New Snow Leopard Painting – for sale before Christmas!

Here is the latest on my easel, I thought you might be interested in seeing it develop.

Please note the ones I am showing on here at the moment are due to be for sale soon, so will be available for Christmas 🙂

This one is 10 x 10in


how to paint a snow leopard

Learning to paint with oils – demo, painting eyes

I get asked a lot about painting eyes and making them look realistic, so here is a copy of an article I did for my oil painting tutorial site  – hope you find it of use.

For the purpose of this exercise I have used the eye of a lion, with their rich colour it is easier to see the effects light has upon them but the principles outlined here apply to almost all eyes. You must remember that the shape of the eye will dictate how the light reacts, therefore a fishes eye (usually flat) will react very differently from say a human eye.

OK lets take a look at the Lions eye in some detail. Here I have labelled the most important parts.
A- General colour of the iris.
B- Strongest highlight – sun.
C- Where the sun shines through the eye
D- Shadow area

The brightness of the day obviously dictates how prominent the above effects are. In the example above it’s a bright sunny day. For me the most important part of the eye, which many people forget is not just the way the sun hits the eye causing the brightest highlight (B) but how it then travels through the glassy part of the eye, brightening and enriching the opposite portion of the iris (C).

This photo (below) still shows the above effects but they are more subdued due to the sun being not as bright or possibly the Lion if facing away from the sun.

To paint the eye in oils I would usually paint all of it with the eyes base colour i.e. no highlight and no shadow effects. Then with that layer still wet I would darken the shadow area and gently add a suggestion of the reflected highlight at the bottom of the eye- I would usually not even bother with the bright highlight (B) yet.

When that layer has dried I would go back in glazing and enriching the colour where necessary and increasing the shadow intensity. Then when that layer is dry, I would gently put in the subtle blue highlight at the top of the eye (reflection of the sky) then lastly dab on the brightest highlight (if there is one).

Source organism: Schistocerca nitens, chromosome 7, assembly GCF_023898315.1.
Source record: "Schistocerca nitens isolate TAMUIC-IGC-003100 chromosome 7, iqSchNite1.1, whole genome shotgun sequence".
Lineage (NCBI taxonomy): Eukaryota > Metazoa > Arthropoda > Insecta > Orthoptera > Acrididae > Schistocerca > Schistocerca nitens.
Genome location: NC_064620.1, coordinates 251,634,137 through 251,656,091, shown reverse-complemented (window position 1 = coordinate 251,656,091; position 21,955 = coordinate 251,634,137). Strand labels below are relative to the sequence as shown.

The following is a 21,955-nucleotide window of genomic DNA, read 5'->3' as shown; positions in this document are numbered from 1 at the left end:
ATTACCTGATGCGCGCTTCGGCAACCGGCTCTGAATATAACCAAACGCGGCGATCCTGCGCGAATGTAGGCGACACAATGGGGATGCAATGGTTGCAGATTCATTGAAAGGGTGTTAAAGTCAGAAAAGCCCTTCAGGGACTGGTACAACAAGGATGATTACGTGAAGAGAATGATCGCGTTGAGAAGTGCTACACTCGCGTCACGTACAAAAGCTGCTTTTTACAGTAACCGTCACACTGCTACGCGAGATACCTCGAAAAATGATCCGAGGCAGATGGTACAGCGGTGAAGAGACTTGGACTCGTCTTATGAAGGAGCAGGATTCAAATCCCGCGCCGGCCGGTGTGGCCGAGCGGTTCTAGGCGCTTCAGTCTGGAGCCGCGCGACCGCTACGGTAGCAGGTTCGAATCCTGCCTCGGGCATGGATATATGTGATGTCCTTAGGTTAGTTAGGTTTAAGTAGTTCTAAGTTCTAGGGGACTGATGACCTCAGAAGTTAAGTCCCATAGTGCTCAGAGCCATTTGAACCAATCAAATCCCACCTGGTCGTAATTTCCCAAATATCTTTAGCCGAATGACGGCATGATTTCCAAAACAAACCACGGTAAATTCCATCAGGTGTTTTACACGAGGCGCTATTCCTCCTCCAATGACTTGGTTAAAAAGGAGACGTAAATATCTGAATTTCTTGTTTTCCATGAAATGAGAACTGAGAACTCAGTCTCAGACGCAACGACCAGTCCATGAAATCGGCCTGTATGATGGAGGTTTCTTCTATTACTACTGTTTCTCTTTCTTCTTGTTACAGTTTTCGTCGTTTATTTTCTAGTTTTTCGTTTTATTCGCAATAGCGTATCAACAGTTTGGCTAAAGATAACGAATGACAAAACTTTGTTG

There are many ways of painting the eye, I could have for instance painted it entirely with glazes, but no matter what techniques you use if you carefully observe the way the light plays in the eye you will end up with a realistic eye, which usually becomes the centre of interest in the painting.

I really hope you have enjoyed this short demo
To learn much more please check out my tutorial CD / E-book

Tiger Painting – Beginning to Refine the Painting

With the underpainting now fully completed I can now begin to refine the tiger a little – bear in mind that this is still very much an underpainting and the real details haven’t been painted yet in any area.

As you all know my technique is really an improvement on each layer, as I gradually sneak up on the completion., It’s really an improvement on each previous layers mistakes 🙂

The Great Migration Painting – Finished!

Well as the title states, The Great Migration painting has been completed. I feel exhausted after my long journey with this painting 🙂 I really hope you all think it was worth it in the end.

Hope to have prints available soon, so please contact me if you would like to reserve a print.


Oil painting detail
Oil painting detail

The Great Migration – wildlife art on the easel

As you can see I am still blocking in the underpainting of “the great migration”, but the design / composition is now starting to show itself. Luckily most of the paints that I am using for the zebra and wildebeest is very opaque, so it covers the canvas well – which is great as it means less layers will be required :-0)

I hope to have another post very soon as the area to the right is now almost finished – just need to take some new photos.

Hope your enjoying seeing my latest wildlife art painting come to life. View more steps on my gallery site – Wildlife Art